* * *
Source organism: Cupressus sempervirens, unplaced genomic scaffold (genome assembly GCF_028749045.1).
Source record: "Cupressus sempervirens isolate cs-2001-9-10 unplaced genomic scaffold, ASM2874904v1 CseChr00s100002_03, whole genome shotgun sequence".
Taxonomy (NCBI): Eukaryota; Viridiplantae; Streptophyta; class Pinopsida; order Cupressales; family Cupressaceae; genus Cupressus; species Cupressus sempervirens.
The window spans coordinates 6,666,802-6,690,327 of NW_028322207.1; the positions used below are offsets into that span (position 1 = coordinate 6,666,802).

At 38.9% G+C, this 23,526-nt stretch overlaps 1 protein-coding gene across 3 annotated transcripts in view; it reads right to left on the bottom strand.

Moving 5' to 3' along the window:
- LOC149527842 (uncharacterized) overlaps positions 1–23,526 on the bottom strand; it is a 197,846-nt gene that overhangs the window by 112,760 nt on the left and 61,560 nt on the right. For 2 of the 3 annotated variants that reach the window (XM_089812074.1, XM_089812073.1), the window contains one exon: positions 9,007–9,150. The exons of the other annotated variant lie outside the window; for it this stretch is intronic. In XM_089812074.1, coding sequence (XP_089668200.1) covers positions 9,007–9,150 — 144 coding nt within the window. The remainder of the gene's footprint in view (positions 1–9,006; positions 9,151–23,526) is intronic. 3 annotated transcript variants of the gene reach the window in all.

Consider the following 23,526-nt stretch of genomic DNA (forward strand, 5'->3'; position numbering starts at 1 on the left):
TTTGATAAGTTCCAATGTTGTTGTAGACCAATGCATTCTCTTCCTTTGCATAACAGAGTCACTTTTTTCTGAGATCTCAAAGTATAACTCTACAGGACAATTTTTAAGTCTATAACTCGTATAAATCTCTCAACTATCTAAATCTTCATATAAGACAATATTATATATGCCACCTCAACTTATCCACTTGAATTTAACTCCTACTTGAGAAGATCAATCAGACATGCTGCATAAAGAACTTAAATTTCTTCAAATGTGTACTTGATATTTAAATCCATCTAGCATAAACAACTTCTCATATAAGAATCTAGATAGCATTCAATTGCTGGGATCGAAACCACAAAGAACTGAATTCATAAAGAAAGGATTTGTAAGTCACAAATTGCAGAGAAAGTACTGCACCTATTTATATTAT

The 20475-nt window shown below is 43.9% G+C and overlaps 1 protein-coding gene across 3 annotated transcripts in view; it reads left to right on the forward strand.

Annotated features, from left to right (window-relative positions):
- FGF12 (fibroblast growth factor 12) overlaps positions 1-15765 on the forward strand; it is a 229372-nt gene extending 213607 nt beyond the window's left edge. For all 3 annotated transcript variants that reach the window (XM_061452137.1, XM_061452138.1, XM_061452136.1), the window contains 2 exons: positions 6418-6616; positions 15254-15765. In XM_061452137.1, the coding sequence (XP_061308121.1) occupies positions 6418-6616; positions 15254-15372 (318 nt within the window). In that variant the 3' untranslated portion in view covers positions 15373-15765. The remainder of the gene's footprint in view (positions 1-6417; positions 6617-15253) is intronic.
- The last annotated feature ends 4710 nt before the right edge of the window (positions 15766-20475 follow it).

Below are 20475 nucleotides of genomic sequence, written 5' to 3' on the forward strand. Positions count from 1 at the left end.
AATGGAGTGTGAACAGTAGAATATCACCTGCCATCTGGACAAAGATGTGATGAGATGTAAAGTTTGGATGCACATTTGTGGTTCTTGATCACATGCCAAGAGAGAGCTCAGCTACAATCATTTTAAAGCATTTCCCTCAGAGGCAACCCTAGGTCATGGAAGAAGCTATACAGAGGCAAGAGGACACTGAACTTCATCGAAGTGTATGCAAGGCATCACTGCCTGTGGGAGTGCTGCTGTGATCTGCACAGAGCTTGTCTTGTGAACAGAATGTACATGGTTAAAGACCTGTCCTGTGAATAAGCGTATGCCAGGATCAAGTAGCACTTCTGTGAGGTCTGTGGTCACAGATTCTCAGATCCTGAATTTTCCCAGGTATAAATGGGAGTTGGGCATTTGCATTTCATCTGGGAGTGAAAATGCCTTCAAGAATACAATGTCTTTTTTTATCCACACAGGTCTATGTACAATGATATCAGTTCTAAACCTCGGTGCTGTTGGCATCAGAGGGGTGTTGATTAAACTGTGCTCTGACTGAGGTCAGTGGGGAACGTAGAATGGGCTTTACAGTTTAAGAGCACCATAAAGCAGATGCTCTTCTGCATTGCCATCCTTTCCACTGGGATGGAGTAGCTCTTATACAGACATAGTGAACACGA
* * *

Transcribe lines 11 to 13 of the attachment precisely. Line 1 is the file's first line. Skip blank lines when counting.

Annotated features, from left to right (window-relative positions):
- FGF12 (fibroblast growth factor 12) overlaps positions 1-15765 on the forward strand; it is a 229372-nt gene extending 213607 nt beyond the window's left edge. For all 3 annotated transcript variants that reach the window (XM_061452137.1, XM_061452138.1, XM_061452136.1), the window contains 2 exons: positions 6418-6616; positions 15254-15765. In XM_061452137.1, the coding sequence (XP_061308121.1) occupies positions 6418-6616; positions 15254-15372 (318 nt within the window). In that variant the 3' untranslated portion in view covers positions 15373-15765. The remainder of the gene's footprint in view (positions 1-6417; positions 6617-15253) is intronic.
- The last annotated feature ends 4710 nt before the right edge of the window (positions 15766-20475 follow it).